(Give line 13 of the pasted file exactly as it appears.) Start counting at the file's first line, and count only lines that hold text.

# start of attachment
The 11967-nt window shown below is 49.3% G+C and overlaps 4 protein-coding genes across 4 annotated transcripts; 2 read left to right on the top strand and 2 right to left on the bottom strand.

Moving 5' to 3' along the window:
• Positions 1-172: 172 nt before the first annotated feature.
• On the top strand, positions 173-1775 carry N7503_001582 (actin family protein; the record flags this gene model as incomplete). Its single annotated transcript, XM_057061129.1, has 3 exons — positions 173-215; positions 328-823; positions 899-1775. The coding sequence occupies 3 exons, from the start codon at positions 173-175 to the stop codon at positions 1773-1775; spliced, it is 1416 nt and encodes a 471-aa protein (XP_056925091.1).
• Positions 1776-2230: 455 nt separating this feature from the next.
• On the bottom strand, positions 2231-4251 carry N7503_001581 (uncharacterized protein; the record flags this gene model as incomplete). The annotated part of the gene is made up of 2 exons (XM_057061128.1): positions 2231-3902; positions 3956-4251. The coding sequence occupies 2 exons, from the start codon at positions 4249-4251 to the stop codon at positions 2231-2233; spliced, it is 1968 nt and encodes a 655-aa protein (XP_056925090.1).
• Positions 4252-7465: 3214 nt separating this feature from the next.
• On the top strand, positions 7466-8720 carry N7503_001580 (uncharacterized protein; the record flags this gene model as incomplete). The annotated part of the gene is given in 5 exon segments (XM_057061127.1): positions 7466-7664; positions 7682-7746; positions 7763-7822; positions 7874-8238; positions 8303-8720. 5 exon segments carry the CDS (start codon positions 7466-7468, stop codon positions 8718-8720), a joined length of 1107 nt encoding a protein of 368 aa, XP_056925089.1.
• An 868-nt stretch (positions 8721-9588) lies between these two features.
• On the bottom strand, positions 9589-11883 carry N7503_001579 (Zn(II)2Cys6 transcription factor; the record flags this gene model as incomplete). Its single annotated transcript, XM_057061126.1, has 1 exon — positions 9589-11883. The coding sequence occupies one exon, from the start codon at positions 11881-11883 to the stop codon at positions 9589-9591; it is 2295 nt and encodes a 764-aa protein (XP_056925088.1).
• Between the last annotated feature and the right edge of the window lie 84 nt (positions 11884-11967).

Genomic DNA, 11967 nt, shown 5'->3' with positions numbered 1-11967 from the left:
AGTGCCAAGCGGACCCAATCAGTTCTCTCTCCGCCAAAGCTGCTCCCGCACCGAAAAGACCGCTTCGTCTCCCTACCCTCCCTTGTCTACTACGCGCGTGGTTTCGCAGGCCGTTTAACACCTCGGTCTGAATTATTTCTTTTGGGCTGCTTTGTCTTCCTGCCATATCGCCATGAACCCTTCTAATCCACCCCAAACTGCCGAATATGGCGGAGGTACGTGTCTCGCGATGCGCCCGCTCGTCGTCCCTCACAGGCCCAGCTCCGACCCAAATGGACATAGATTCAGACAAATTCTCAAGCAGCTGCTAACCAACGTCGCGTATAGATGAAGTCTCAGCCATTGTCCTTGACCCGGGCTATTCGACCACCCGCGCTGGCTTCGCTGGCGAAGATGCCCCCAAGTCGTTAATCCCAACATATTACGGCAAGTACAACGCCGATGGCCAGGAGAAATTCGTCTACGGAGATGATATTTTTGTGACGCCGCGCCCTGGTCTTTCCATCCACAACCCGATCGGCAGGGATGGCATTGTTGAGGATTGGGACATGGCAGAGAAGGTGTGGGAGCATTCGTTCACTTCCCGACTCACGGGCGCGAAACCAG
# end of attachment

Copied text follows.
AGTGCCAAGCGGACCCAATCAGTTCTCTCTCCGCCAAAGCTGCTCCCGCACCGAAAAGACCGCTTCGTCTCCCTACCCTCCCTTGTCTACTACGCGCGTGGTTTCGCAGGCCGTTTAACACCTCGGTCTGAATTATTTCTTTTGGGCTGCTTTGTCTTCCTGCCATATCGCCATGAACCCTTCTAATCCACCCCAAACTGCCGAATATGGCGGAGGTACGTGTCTCGCGATGCGCCCGCTCGTCGTCCCTCACAGGCCCAGCTCCGACCCAAATGGACATAGATTCAGACAAATTCTCAAGCAGCTGCTAACCAACGTCGCGTATAGATGAAGTCTCAGCCATTGTCCTTGACCCGGGCTATTCGACCACCCGCGCTGGCTTCGCTGGCGAAGATGCCCCCAAGTCGTTAATCCCAACATATTACGGCAAGTACAACGCCGATGGCCAGGAGAAATTCGTCTACGGAGATGATATTTTTGTGACGCCGCGCCCTGGTCTTTCCATCCACAACCCGATCGGCAGGGATGGCATTGTTGAGGATTGGGACATGGCAGAGAAGGTGTGGGAGCATTCGTTCACTTCCCGACTCACGGGCGCGAAACCAG